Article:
If American coffee is to-go, and Costa Rican is to linger, then Italian coffee is to pause. Pause at the bar, then go; pause at a café with a friend, 15 minutes and then off to start the day. This is Roman life. Rome is a vibrant city — different energy fills each neighborhood as one navigates between modern life and ancient history. On a walk to the market, it’s possible to pass a Borromini Baroque masterpiece, a Caravaggio painting tucked away in a church on the corner, or a piazza designed by Michelangelo. One can roam the ancient ruins of the Roman Forum, or stroll past the Pantheon — that amazing structure built by Hadrian in 120 AD.
The coffee culture teeters between modernity and history as well. Nespresso, the European Starbucks (we have a few in New York, too) has become a large part of the Italian coffee culture; “everyone has one,” my Roman friend tells me over aperitivo, referring to their “instant” espresso machines. Many of the old, traditional bars are slipping in favor to more popular, modern cafes. Regardless, the best place to get espresso or a cappuccino is the corner bar — cheap and good, it will always remain a lovely place to sit amongst the locals.
Yet there are a few historical landmark cafes that have been part of Rome’s history for a long time, and are an essential part of touring this city.
Sant’Eustachio Il Caffè (Piazza di Sant’Eustachio, 82) – It seems like everyone and their mother, upon hearing of my Roman adventures, remarked “have you been to Sant’Eustachio?” It’s famous. Because of this, it remains packed and lines of tourists form outside for a bag of their house-roasted beans or an espresso at the bar. But the locals frequent it too, because when a place is really good, it can be both a tourist attraction and a local spot. It’s extra nice (and an extra fifty cents) to sit outside and people watch as Italians move through the piazza. The coffee is served on silver trays, and they are best known for their “gran caffe:” Perhaps one of the only places you’ll find a double espresso on the menu, it is a special of theirs, served with a thick and creamy crema on top; the true process, I’m told, remains a secret.
Caffe Antico Greco (Via dei Condotti, 86) – One of the oldest cafes in Rome, there is a picture adorning the walls of Buffalo Bill enjoying a spirit there during his European tour (yes, the real Buffalo Bill.) Located near the Spanish Steps, on Via dei Condotti, one of the most premiere shopping streets in all of Rome (Gucci, Prada, Hermes, and Italians drenched in the aforementioned), Caffé Greco’s interior reflects this grandiosity. Plush red velvet seats, marble floors, chandeliers, and golden cases holding sfogliatelle and crostini lure one inside, but the coffee may keep one there. The barista described the espresso as having notes of florals, roasted and blended just for them, as “part of the great Italian tradition, a beautiful tradition.” An ancient Roman site in and of itself, this cafe has been serving coffee for over 250 years — and though it might be overpriced, it’s an experience to sit in a seat where Hans Christian Anderson may have sipped his coffee, perhaps absorb some of that genius.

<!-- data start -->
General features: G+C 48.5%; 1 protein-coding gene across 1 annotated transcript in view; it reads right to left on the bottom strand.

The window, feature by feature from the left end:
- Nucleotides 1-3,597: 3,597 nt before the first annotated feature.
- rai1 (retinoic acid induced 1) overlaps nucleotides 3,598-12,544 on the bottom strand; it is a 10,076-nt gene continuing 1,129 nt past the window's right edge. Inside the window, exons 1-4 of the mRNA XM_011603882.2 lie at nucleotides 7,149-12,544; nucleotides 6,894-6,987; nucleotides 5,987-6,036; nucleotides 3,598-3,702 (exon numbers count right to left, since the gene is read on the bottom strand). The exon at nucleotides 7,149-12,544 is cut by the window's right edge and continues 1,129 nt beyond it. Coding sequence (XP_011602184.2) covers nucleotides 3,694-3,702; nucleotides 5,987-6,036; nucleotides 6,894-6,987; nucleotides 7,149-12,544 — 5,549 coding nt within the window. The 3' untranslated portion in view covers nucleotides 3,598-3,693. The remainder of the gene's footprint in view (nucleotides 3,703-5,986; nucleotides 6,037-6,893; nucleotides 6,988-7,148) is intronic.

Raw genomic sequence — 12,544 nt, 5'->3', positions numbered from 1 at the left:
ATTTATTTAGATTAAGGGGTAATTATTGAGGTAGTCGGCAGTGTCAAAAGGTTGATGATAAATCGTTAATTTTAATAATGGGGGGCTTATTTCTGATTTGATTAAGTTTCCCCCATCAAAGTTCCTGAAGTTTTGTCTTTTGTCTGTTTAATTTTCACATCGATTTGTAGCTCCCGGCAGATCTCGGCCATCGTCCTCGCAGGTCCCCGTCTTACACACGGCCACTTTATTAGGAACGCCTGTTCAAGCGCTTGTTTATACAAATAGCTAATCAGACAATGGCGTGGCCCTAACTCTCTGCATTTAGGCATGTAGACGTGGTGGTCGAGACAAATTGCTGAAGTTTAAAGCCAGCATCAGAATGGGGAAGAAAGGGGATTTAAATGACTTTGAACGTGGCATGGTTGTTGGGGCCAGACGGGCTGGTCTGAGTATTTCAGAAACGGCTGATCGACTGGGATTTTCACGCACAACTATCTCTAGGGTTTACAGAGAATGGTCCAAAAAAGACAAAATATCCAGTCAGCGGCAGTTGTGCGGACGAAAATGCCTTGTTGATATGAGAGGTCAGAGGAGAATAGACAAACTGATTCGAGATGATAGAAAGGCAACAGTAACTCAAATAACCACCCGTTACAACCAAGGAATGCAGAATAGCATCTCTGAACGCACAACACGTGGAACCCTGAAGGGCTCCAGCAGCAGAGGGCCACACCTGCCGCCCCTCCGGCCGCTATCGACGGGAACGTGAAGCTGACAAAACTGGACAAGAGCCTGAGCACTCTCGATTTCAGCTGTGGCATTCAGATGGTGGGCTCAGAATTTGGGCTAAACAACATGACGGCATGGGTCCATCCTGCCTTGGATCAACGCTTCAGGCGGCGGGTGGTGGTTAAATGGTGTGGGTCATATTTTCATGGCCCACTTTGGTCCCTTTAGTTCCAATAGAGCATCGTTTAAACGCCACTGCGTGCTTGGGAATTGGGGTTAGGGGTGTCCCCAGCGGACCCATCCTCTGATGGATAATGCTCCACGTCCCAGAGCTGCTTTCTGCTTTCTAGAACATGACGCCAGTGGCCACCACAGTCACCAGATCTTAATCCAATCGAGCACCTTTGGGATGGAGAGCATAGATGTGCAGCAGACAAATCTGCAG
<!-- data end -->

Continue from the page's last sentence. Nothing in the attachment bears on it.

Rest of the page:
Tazza d’Oro (Via degli Orfani, 84) – Perhaps the most famous of the bunch is Tazza d’Oro, around the corner from the stunning Pantheon (which gets me emotional every time.) Founded in 1946, everyone from Audrey Hepburn to famous politicians have taken their coffee here. Literally translated to “The Golden Cup,” the aesthetic is rather gilded, and fairly simple inside, with only a bar to rest on. They export “the best coffee available,” from South America (namely Brazil) and Jamaica (Blue Mountain). Locals, tourists, businesswomen (and men) — all come together at Tazza d’Oro for the best espresso or macchiato, usually taken at the bar. It’s one of the cheapest coffees I had in Rome, despite its location behind one of the most heavily visited sites in Rome.
(Art Historical note: on your way to the Pantheon, stop at the Church of San Luigi dei Francesi, sandwiched between the Pantheon and Piazza Navona. Inside are three of Caravaggio’s greatest works in the Chapel of St. Matthews.)
Bar Alberto Pica (Via della Seggiola, 12) – Everyone has their own “best gelato in Rome” pick; this happens to be mine, as recommended by the NY Times. The inside of this more than 40-year-old bar isn’t fancy, and mostly the staff is rather curt (though don’t be fooled, after going in quite often, I saw a softer side). The flavors are seasonal, and if Fico (fig) is available, it would be a sin to pass it up. Riso (rice) is also particularly good — like a frozen, chunky rice pudding. The outside patio is more charming, where one is served gelato and espresso under canopies adorned with greenery. Despite the press, Bar Pica remains cheap and strictly local — I spotted few tourists while there.